A Jiggling Ultracold Atomic Gas Simulates Spin Dynamics
Recently, researchers have begun using ultracold atomic gases to simulate phenomena that are difficult to study in their natural environments. Using electromagnetic fields, for example, they can orchestrate interatomic interactions that are analogous to interactions in condensed-matter systems, which they can then study with greater experimental control than the real examples allow. Now David Wilkowski of Nanyang Technological University in Singapore and colleagues use an ultracold atomic gas to simulate a condensed-matter system’s spin dynamics .
Wilkowski’s team cools a gas of strontium-87 atoms to 30 nK. Then, using three convergent laser beams, they drive the gas through various transitions until the atoms populate two so-called dark states, in which quantum mechanics forbids the atoms from undergoing spontaneous emission.
The relationship between the two dark states parallels the relationship between opposite quantum spin states: as particles with different spins move differently in a magnetic field, so atoms in different dark states move differently in the laser field. As the atoms collectively evolve between different superpositions of these dark states, their interaction with the field induces a “jiggling” motion of their center of mass. This interaction reproduces the phenomenon of spin-orbit coupling, with the dark state representing spin and the atoms’ motion representing orbital angular momentum. This analogy with spin systems goes further: in the experiment, the direction of the gas’s jiggling motion is perpendicular to its average momentum—a velocity-momentum relationship that parallels the spin Hall effect in condensed-matter systems, in which a charge current induces a perpendicular spin current. Next, the researchers plan to use more complex interactions between atoms and laser fields to mimic high-energy particle systems.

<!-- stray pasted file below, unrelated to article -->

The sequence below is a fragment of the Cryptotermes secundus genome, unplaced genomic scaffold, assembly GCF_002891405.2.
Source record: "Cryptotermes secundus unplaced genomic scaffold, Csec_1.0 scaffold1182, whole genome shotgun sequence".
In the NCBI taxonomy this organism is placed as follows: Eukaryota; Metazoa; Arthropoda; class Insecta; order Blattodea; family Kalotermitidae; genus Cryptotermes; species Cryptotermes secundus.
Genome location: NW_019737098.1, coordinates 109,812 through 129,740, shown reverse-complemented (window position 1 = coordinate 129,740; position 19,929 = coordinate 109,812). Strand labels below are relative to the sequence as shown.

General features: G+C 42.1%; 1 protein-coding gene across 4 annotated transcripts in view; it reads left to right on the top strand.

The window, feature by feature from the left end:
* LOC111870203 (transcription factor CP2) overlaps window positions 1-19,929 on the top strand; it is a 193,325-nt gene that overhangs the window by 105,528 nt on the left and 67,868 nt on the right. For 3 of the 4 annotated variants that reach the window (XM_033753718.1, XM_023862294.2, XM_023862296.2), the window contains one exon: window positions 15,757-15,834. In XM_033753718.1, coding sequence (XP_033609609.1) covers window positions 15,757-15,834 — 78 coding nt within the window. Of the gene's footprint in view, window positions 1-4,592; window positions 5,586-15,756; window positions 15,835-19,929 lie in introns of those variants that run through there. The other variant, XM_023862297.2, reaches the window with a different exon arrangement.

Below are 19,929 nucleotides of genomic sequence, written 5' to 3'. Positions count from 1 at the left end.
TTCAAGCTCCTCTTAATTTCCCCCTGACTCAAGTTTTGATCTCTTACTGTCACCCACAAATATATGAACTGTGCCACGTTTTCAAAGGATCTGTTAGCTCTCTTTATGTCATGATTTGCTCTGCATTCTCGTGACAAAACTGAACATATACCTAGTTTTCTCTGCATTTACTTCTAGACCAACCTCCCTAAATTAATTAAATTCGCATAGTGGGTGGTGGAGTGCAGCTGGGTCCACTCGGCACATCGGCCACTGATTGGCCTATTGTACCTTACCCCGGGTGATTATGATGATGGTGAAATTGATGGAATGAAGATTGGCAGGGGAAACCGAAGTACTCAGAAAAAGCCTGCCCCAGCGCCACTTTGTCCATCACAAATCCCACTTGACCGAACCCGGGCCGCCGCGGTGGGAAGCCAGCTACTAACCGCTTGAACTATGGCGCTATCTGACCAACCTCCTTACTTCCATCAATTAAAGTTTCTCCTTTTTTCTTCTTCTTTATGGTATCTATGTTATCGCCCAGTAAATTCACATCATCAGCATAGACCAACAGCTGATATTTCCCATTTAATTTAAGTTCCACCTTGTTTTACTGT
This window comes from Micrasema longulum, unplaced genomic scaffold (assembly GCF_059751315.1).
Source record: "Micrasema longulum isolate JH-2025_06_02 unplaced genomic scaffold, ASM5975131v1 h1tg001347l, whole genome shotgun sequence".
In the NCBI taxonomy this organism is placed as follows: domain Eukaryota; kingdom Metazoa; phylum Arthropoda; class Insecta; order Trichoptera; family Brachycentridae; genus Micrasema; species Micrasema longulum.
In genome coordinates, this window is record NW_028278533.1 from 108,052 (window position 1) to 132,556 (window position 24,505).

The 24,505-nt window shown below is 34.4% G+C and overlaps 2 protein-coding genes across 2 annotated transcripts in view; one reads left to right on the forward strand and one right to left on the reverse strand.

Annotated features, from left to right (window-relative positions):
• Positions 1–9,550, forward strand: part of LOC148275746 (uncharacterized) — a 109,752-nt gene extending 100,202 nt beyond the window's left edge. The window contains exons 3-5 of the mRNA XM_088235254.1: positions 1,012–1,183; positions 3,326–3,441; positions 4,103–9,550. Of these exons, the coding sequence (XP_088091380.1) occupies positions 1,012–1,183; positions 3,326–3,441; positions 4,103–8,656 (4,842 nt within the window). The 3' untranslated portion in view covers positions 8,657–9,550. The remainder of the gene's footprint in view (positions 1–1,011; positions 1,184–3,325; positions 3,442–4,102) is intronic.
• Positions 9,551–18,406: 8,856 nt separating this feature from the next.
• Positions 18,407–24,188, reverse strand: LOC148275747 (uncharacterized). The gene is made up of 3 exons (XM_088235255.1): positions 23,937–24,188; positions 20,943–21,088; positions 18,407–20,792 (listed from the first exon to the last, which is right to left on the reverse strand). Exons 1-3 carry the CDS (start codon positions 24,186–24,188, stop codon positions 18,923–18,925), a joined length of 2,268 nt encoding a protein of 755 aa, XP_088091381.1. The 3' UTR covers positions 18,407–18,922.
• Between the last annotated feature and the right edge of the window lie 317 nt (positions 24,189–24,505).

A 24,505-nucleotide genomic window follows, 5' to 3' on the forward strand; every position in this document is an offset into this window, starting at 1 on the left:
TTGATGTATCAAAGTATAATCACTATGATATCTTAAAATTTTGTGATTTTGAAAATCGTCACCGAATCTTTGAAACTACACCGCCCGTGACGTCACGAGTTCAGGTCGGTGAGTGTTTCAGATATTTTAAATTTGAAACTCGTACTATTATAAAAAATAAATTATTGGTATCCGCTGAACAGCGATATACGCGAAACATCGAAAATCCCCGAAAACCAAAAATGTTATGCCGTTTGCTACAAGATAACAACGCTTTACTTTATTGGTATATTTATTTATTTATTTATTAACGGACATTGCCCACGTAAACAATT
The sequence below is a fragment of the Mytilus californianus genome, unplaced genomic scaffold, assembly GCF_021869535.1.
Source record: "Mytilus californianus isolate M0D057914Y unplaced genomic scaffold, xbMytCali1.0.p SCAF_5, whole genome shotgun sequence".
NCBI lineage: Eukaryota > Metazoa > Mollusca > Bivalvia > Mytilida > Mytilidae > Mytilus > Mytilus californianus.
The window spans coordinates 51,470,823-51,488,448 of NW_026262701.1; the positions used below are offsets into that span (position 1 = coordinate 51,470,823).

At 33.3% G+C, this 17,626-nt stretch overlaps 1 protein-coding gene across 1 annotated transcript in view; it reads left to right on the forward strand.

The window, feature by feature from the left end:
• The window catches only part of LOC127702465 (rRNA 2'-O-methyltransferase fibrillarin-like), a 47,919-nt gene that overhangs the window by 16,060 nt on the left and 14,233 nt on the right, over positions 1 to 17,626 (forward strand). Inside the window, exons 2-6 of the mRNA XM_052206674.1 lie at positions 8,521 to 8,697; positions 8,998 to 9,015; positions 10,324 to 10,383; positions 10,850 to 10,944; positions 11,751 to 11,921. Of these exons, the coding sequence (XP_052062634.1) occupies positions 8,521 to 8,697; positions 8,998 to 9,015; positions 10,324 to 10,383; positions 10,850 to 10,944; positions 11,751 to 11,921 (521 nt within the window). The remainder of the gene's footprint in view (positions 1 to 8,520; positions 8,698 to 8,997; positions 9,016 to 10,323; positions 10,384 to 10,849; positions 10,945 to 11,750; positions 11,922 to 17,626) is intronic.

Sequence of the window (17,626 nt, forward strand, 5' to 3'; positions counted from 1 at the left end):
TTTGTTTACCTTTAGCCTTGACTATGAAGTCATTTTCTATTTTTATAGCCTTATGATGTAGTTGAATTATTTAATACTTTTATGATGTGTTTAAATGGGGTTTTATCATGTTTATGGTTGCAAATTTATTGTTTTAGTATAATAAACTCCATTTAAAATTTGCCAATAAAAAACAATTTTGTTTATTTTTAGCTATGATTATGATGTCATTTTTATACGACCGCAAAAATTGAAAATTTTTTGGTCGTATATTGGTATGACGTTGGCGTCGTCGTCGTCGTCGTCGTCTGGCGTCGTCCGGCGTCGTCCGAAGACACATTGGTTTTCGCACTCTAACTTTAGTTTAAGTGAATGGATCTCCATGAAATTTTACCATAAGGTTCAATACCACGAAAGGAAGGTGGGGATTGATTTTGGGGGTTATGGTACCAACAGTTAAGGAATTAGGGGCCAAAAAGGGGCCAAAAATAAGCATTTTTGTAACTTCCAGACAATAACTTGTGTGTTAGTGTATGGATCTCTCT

Sophia Chen is a freelance science writer based in Columbus, Ohio.
- M. Hasan et al., “Wave packet dynamics in synthetic non-Abelian gauge fields,” Phys. Rev. Lett. 129, 130402 (2022).